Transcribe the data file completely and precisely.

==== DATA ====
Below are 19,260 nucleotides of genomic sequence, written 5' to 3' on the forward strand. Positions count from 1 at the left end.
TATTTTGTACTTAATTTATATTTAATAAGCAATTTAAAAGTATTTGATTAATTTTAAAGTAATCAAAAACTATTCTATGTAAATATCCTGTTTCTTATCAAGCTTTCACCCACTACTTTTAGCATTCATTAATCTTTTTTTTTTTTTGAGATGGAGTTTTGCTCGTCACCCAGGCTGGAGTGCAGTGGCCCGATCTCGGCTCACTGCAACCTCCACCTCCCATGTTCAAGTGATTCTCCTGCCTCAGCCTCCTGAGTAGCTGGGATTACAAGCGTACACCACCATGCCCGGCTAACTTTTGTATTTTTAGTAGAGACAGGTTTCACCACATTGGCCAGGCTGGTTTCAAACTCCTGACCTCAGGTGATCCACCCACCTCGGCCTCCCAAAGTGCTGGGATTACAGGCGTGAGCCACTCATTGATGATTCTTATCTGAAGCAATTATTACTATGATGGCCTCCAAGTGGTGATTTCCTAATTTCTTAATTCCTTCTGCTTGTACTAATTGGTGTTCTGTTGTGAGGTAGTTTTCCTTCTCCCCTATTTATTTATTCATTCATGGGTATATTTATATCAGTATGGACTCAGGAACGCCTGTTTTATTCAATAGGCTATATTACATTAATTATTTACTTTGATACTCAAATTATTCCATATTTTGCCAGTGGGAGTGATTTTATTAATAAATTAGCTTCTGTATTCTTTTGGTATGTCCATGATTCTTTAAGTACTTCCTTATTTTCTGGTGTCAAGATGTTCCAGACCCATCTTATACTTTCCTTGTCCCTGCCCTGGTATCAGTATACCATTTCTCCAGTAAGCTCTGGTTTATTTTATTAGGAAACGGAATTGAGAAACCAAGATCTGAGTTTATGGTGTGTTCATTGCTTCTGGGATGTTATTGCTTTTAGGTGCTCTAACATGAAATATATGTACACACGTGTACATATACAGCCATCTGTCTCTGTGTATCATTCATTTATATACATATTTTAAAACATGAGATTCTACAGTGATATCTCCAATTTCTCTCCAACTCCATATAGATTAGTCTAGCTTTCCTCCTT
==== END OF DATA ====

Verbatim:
Below are 19,260 nucleotides of genomic sequence, written 5' to 3' on the forward strand. Positions count from 1 at the left end.
TATTTTGTACTTAATTTATATTTAATAAGCAATTTAAAAGTATTTGATTAATTTTAAAGTAATCAAAAACTATTCTATGTAAATATCCTGTTTCTTATCAAGCTTTCACCCACTACTTTTAGCATTCATTAATCTTTTTTTTTTTTTGAGATGGAGTTTTGCTCGTCACCCAGGCTGGAGTGCAGTGGCCCGATCTCGGCTCACTGCAACCTCCACCTCCCATGTTCAAGTGATTCTCCTGCCTCAGCCTCCTGAGTAGCTGGGATTACAAGCGTACACCACCATGCCCGGCTAACTTTTGTATTTTTAGTAGAGACAGGTTTCACCACATTGGCCAGGCTGGTTTCAAACTCCTGACCTCAGGTGATCCACCCACCTCGGCCTCCCAAAGTGCTGGGATTACAGGCGTGAGCCACTCATTGATGATTCTTATCTGAAGCAATTATTACTATGATGGCCTCCAAGTGGTGATTTCCTAATTTCTTAATTCCTTCTGCTTGTACTAATTGGTGTTCTGTTGTGAGGTAGTTTTCCTTCTCCCCTATTTATTTATTCATTCATGGGTATATTTATATCAGTATGGACTCAGGAACGCCTGTTTTATTCAATAGGCTATATTACATTAATTATTTACTTTGATACTCAAATTATTCCATATTTTGCCAGTGGGAGTGATTTTATTAATAAATTAGCTTCTGTATTCTTTTGGTATGTCCATGATTCTTTAAGTACTTCCTTATTTTCTGGTGTCAAGATGTTCCAGACCCATCTTATACTTTCCTTGTCCCTGCCCTGGTATCAGTATACCATTTCTCCAGTAAGCTCTGGTTTATTTTATTAGGAAACGGAATTGAGAAACCAAGATCTGAGTTTATGGTGTGTTCATTGCTTCTGGGATGTTATTGCTTTTAGGTGCTCTAACATGAAATATATGTACACACGTGTACATATACAGCCATCTGTCTCTGTGTATCATTCATTTATATACATATTTTAAAACATGAGATTCTACAGTGATATCTCCAATTTCTCTCCAACTCCATATAGATTAGTCTAGCTTTCCTCCTT